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September 22, 2022 11:23 pm GMT

The FDA may have unintentionally made 'Nyquil Chicken' go viral on TikTok

If youve been anywhere near social media, local news, or late-night talk shows in the last few days, youve probably heard something about Nyquil Chicken, a supposedly viral TikTok challenge thats exactly what it sounds like: cooking chicken in a marinade of cold medicine.

News about the supposed trend is usually accompanied by vomit-inducing photos of raw chicken simmering in dark green syrup. Its both disgusting and, as the FDA recently reminded the public, just as toxic as it looks. But it turns out Nyquil Chicken was neither new, nor particularly viral, and the FDAs bizarrely-timed warning may have backfired, making the meme more popular than ever.

First, a bit of history: As reporter Ryan Borderick points out in his newsletter Garbage Day, Nyquil Chicken originated as a joke on 4Chan in 2017. The meme briefly resurfaced in January where it got some traction on TikTok before once again fading away.

Then, last week, the FDA inexplicably issued a press release warning about the dangers of cooking chicken in Nyquil. In a notice titled A Recipe for Danger: Social Media Challenges Involving Medicines, the FDA refers to it as a recent trend. But they cite no recent examples, and its unclear why they opted to push out a warning more than eight months after the meme had first appeared on TikTok.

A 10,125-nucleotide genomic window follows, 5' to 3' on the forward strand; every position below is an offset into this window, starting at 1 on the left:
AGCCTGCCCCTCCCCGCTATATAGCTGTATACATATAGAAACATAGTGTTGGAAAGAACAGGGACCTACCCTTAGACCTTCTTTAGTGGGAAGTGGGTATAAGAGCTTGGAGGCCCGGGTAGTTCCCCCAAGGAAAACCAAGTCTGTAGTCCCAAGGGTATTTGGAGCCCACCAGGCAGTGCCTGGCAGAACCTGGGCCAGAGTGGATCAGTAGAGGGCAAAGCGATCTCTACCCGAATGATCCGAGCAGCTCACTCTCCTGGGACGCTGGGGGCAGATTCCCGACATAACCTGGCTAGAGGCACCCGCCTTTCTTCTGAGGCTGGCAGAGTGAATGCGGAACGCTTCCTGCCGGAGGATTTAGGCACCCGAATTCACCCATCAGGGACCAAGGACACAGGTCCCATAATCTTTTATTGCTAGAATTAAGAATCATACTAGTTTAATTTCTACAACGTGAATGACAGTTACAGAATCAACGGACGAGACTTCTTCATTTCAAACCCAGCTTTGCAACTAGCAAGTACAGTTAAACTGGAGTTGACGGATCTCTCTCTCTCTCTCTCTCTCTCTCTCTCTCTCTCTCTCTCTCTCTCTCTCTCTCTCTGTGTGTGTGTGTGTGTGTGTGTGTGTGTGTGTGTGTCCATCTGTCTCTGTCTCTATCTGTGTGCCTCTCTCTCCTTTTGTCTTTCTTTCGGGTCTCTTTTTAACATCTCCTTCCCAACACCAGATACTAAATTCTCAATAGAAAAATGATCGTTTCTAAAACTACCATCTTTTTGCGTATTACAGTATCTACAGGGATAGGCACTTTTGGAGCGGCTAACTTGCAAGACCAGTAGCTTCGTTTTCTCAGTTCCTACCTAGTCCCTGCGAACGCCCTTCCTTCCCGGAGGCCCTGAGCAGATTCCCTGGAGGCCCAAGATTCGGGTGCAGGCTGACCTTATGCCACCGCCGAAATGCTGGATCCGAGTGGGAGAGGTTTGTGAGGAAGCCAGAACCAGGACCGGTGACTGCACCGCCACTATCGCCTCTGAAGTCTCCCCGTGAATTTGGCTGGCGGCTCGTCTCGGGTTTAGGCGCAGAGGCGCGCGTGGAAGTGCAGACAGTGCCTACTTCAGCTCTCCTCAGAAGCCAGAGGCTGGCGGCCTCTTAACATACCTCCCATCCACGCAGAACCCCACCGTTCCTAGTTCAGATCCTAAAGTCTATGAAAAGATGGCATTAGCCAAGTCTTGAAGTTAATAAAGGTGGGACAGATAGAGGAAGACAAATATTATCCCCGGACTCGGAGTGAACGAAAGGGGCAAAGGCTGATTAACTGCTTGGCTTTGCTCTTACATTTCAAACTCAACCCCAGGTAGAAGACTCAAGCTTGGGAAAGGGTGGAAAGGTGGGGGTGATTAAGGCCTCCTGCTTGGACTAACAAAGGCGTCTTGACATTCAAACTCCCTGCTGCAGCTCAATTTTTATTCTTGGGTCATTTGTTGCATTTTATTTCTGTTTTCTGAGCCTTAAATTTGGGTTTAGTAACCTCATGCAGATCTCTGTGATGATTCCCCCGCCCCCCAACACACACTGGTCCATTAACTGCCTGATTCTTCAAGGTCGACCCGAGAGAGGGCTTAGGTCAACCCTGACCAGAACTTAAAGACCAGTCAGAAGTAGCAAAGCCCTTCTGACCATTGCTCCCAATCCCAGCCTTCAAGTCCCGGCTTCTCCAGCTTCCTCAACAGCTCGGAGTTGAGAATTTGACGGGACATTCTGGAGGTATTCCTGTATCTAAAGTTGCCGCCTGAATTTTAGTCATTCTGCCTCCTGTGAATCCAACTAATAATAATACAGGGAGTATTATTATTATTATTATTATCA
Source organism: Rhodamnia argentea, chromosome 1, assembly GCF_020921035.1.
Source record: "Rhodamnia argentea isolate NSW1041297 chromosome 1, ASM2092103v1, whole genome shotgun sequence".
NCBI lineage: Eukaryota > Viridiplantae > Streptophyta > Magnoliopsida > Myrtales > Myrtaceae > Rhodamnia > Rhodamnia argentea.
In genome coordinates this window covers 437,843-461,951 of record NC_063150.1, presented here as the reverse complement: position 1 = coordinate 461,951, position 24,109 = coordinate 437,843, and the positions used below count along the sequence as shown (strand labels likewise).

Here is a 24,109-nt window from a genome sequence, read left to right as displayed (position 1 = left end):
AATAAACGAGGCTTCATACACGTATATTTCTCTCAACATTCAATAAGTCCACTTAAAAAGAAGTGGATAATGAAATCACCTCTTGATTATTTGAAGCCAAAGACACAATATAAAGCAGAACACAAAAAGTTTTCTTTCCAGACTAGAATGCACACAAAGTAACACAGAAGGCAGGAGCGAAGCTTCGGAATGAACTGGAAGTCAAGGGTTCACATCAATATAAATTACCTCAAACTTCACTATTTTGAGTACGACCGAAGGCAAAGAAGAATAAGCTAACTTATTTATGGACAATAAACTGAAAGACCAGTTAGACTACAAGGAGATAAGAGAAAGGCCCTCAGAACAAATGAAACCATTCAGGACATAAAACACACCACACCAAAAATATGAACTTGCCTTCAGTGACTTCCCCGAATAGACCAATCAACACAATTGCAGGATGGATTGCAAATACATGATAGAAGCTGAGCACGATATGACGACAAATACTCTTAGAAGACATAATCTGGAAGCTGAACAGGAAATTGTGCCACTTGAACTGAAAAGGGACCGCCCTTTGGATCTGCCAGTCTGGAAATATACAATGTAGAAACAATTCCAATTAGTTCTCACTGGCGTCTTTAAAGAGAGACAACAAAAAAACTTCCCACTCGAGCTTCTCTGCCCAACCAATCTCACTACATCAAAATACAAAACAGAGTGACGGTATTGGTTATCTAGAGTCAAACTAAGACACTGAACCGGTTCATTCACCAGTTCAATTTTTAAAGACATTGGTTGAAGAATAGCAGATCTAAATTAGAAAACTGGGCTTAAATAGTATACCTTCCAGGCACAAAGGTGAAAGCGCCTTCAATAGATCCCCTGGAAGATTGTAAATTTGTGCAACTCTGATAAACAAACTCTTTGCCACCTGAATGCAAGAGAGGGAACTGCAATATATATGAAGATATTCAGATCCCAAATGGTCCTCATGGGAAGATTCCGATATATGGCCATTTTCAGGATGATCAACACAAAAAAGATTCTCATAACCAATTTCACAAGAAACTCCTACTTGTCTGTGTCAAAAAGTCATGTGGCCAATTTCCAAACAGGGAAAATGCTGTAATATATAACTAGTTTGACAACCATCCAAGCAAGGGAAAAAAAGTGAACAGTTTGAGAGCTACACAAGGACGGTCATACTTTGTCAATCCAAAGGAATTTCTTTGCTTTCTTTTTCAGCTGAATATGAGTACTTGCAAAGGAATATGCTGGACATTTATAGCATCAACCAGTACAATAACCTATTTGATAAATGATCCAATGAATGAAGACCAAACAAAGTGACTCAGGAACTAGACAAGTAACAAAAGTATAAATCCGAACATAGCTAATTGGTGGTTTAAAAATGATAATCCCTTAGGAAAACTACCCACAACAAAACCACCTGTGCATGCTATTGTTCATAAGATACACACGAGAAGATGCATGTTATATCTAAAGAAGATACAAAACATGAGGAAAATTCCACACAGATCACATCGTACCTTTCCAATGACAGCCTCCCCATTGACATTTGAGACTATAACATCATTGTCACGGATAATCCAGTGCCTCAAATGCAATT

TikTok is blocking searches for the
Screenshot / TikTok

Now, in what we can only hope will be a valuable lesson on unintended consequences, we know that it was likely the FDAs warning about Nyquil chicken that pushed this challenge to new levels of virality, at least on TikTok. TikTok has now confirmed that on September 14th, the day before the FDA notice, there were only five searches for Nyquil chicken in the app. But by September 21st, that number skyrocketed by more than 1,400 times, according to BuzzFeed News, which first reported the TikTok search data.

TikTok, which has recently taken steps to limit the spread of both dangerous challenges and alarmist warnings about hoaxes, is now blocking searches for Nyquil Chicken. Searches now direct users to resources encouraging users to stop and take a moment to think before pursuing a potentially dangerous challenge.

As both BuzzFeed and Gizmodo note, theres little evidence that people are actually cooking chicken in Nyquil, much less actually ingesting it. Thats a good thing because, as the FDA makes very clear, doing so is not only extremely gross, but highly toxic. But the whole thing is yet another example of why we should all be more skeptical of panic-inducing viral challenges.

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